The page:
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Crystallization

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By Bento, Luis San Miguel
Posted on 2006-09-18    Last edited on 2013-09-15

 

Sucrose crystallize in monoclinic crystals, with dimensions between some decimal of millimeters up to some centimeters, in commercial sugars. In sugar refining, this operation is done under vacuum in order to have moderate temperatures (65ºC to 75ºC) with a convenient crystal grow velocity. Crystallization is done in single effect evaporators (vacuum pans) where sugar solutions are concentrated from about 78º Brix till a supersaturation between 1,15 e 1,25. In this zone spontaneous formation of crystals does not occurs and the existing ones does not dissolve and will grow. In order to form crystals in concentrated liquor and to start crystallization, a suspension of powder sugar in ethanol or iso-propanol is added to the liquor (Seeding).  These added crystals will grow, during the crystallization, until the desired dimension. Another process consist in fedding the pan with a seed magma. This magma can be prepared throgh a crystallization at low temperature. This process will produce crystals of high quality.

After crystals formation, boiling proceeds by feeding liquor or syrup to the vacuum pan. The initial conditions of supersaturation must be maintained in this period. This operation is normally done automatically. By maintaining these conditions,  sugar with a uniform and the desired dimensions will be obtained, when the pan capacity is reached.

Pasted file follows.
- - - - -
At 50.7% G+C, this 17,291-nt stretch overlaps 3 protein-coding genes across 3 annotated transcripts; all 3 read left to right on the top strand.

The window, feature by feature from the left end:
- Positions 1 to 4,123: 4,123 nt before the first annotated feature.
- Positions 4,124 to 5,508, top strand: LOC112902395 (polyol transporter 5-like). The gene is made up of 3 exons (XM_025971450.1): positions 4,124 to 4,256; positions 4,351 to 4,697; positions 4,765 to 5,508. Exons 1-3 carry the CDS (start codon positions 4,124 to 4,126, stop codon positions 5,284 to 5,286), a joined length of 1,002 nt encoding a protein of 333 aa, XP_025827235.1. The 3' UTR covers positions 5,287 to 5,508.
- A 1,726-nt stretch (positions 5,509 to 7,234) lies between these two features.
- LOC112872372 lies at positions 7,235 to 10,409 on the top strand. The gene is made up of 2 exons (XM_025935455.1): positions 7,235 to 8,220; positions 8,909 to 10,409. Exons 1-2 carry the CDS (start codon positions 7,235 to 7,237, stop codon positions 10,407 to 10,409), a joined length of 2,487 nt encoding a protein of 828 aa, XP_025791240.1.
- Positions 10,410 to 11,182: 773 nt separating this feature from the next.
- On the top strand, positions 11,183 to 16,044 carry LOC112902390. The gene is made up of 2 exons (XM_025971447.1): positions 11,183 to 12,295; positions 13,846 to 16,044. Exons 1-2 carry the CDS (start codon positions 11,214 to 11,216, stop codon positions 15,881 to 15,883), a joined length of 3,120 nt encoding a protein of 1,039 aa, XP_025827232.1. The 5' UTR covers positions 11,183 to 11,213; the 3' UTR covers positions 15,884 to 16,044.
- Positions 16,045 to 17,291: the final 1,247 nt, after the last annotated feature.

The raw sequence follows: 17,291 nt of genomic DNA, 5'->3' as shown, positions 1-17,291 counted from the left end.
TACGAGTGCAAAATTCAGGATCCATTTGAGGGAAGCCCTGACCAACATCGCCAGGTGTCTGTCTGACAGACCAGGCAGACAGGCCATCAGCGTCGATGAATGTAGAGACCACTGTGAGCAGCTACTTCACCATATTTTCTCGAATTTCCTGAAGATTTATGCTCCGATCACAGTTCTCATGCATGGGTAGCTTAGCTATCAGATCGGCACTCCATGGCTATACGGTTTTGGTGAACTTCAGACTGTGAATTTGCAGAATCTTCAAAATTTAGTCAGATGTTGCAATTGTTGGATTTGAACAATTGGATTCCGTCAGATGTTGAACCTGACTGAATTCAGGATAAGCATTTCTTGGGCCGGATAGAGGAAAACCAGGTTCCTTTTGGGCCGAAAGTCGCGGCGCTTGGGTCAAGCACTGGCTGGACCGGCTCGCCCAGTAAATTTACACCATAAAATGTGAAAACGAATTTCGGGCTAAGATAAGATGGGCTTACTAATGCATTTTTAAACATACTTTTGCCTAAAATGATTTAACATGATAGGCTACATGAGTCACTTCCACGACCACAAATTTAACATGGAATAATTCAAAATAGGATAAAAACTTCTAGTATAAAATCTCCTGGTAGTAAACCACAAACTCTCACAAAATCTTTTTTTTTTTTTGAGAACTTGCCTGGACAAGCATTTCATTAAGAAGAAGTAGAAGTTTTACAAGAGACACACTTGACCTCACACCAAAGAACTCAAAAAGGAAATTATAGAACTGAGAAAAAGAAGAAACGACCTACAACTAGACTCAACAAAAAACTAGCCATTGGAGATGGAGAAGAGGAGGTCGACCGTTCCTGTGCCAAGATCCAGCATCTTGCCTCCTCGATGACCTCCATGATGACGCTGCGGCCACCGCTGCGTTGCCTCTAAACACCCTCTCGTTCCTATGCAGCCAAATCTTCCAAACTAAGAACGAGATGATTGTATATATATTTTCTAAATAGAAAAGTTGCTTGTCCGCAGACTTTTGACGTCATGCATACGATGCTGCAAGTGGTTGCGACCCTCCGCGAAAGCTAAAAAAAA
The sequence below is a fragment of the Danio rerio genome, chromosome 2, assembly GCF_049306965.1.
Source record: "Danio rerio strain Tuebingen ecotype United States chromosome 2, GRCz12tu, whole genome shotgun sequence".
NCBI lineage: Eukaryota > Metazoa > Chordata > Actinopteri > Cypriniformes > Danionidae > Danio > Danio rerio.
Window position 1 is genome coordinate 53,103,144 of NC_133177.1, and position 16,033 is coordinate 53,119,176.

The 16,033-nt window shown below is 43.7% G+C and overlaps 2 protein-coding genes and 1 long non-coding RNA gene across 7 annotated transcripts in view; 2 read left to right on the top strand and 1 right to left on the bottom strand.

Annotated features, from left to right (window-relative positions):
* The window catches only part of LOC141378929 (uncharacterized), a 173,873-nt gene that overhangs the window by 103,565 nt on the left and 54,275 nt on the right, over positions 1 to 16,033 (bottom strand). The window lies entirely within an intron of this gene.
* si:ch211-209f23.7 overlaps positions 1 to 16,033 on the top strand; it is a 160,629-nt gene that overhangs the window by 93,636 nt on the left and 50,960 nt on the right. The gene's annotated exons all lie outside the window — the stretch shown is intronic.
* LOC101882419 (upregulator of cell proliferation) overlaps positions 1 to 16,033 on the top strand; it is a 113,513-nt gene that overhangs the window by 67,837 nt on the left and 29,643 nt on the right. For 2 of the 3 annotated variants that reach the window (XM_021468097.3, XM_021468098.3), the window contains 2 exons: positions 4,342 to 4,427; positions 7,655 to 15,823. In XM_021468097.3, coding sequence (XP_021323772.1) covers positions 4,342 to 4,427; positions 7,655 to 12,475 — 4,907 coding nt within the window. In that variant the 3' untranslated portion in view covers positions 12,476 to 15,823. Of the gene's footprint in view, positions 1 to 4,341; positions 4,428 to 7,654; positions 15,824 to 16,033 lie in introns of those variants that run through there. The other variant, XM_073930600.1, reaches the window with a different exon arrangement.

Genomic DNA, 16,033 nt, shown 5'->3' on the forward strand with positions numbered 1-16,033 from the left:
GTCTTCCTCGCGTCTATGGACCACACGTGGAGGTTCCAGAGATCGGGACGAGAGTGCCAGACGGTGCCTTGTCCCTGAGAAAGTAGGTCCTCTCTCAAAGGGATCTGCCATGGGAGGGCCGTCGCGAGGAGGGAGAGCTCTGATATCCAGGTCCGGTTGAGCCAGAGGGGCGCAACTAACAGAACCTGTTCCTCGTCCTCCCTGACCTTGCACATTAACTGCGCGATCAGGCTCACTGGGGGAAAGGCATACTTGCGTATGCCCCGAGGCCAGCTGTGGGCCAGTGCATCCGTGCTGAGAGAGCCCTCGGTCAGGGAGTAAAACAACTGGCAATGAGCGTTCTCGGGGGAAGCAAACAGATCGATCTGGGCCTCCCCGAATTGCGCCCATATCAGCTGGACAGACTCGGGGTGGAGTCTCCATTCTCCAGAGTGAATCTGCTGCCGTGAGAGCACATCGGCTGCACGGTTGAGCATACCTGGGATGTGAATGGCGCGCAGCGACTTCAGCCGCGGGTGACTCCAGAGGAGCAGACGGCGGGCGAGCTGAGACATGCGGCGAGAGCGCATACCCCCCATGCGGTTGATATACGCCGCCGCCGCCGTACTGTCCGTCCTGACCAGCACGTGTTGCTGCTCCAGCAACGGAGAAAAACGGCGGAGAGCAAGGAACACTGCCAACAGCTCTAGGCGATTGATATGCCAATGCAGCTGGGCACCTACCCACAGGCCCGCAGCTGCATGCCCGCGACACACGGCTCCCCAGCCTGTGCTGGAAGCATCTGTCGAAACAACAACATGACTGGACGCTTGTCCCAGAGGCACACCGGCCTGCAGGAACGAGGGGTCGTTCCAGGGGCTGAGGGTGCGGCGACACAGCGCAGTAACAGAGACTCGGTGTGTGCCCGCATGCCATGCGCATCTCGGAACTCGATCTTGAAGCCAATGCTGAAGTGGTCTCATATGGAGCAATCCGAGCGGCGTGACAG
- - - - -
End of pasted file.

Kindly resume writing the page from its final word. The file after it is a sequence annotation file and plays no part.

During crystallization process, sucrose diffuses through the syrup layer involving crystals, and will be fixed into the crystalline mesh, at the position more thermodynamically stable. When this operation is done at a velocity slow enough to allow  non sucrose molecules be removed to the syrup, a high quality sugar crystal is obtained. However, in practice, there is not a perfect separation between sucrose and non sucrose molecules, and some impurities remain in the crystals. From these impurities the ones that most affect sugar quality are those with colour and those with high molecular weight that in some sugar applications, as in soft drinks, produces turbidity to the final product. 

In the final of crystallization operation, massecuite is concentrated in the vacuum pans, before be discharged into the storage receivers (mixers or crystallizers).

Bibliography

Chen J.P.C. (1993) “The crystallization of sugar”, in Cane Sugar Handbook, Ed.
            J.P.C. Chen, C.C.  Chou, Pub. John Whiley & Sons, 12ªEd, 226-312
Mantovani G., Vaccari G., "Crystallization" in Sugar Technology, Ed, P.W. van der
            Poel, H. Schiweck, T. Schwartz, Verlag Dr. Albert Bartens, Berlin, 1998
Van Hook Andrew, (1961) "Crystallization - Theory and Practice", Pub. Reinhold
          Pub. Corp., Chapman & Hall Ltd. London

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